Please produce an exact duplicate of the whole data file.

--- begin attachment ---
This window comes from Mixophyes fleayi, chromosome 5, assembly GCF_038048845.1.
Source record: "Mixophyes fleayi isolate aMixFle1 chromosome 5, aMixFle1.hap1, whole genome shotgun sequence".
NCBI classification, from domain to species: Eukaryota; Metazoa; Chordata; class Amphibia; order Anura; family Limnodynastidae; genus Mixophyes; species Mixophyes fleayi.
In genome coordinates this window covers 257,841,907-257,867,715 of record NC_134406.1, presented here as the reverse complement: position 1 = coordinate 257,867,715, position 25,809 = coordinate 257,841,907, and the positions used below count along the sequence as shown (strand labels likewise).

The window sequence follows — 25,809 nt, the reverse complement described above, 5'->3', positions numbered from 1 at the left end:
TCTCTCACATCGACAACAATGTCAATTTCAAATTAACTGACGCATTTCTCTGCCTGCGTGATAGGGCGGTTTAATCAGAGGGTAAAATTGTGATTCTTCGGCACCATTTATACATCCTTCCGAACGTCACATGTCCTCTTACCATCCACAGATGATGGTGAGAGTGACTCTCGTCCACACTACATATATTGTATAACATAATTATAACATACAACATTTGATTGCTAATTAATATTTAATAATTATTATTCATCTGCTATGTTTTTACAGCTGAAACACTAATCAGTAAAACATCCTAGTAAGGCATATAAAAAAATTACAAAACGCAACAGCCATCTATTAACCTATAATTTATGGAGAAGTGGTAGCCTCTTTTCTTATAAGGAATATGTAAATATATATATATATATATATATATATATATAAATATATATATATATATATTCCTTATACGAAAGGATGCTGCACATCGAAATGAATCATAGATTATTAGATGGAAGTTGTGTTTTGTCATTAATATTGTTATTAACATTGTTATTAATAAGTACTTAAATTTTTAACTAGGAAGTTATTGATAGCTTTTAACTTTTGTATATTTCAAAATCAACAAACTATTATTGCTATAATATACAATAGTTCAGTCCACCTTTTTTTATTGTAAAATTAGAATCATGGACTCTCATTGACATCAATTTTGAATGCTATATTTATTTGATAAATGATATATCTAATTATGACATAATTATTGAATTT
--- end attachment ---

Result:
This window comes from Mixophyes fleayi, chromosome 5, assembly GCF_038048845.1.
Source record: "Mixophyes fleayi isolate aMixFle1 chromosome 5, aMixFle1.hap1, whole genome shotgun sequence".
NCBI classification, from domain to species: Eukaryota; Metazoa; Chordata; class Amphibia; order Anura; family Limnodynastidae; genus Mixophyes; species Mixophyes fleayi.
In genome coordinates this window covers 257,841,907-257,867,715 of record NC_134406.1, presented here as the reverse complement: position 1 = coordinate 257,867,715, position 25,809 = coordinate 257,841,907, and the positions used below count along the sequence as shown (strand labels likewise).

The window sequence follows — 25,809 nt, the reverse complement described above, 5'->3', positions numbered from 1 at the left end:
TCTCTCACATCGACAACAATGTCAATTTCAAATTAACTGACGCATTTCTCTGCCTGCGTGATAGGGCGGTTTAATCAGAGGGTAAAATTGTGATTCTTCGGCACCATTTATACATCCTTCCGAACGTCACATGTCCTCTTACCATCCACAGATGATGGTGAGAGTGACTCTCGTCCACACTACATATATTGTATAACATAATTATAACATACAACATTTGATTGCTAATTAATATTTAATAATTATTATTCATCTGCTATGTTTTTACAGCTGAAACACTAATCAGTAAAACATCCTAGTAAGGCATATAAAAAAATTACAAAACGCAACAGCCATCTATTAACCTATAATTTATGGAGAAGTGGTAGCCTCTTTTCTTATAAGGAATATGTAAATATATATATATATATATATATATATATATAAATATATATATATATATATTCCTTATACGAAAGGATGCTGCACATCGAAATGAATCATAGATTATTAGATGGAAGTTGTGTTTTGTCATTAATATTGTTATTAACATTGTTATTAATAAGTACTTAAATTTTTAACTAGGAAGTTATTGATAGCTTTTAACTTTTGTATATTTCAAAATCAACAAACTATTATTGCTATAATATACAATAGTTCAGTCCACCTTTTTTTATTGTAAAATTAGAATCATGGACTCTCATTGACATCAATTTTGAATGCTATATTTATTTGATAAATGATATATCTAATTATGACATAATTATTGAATTT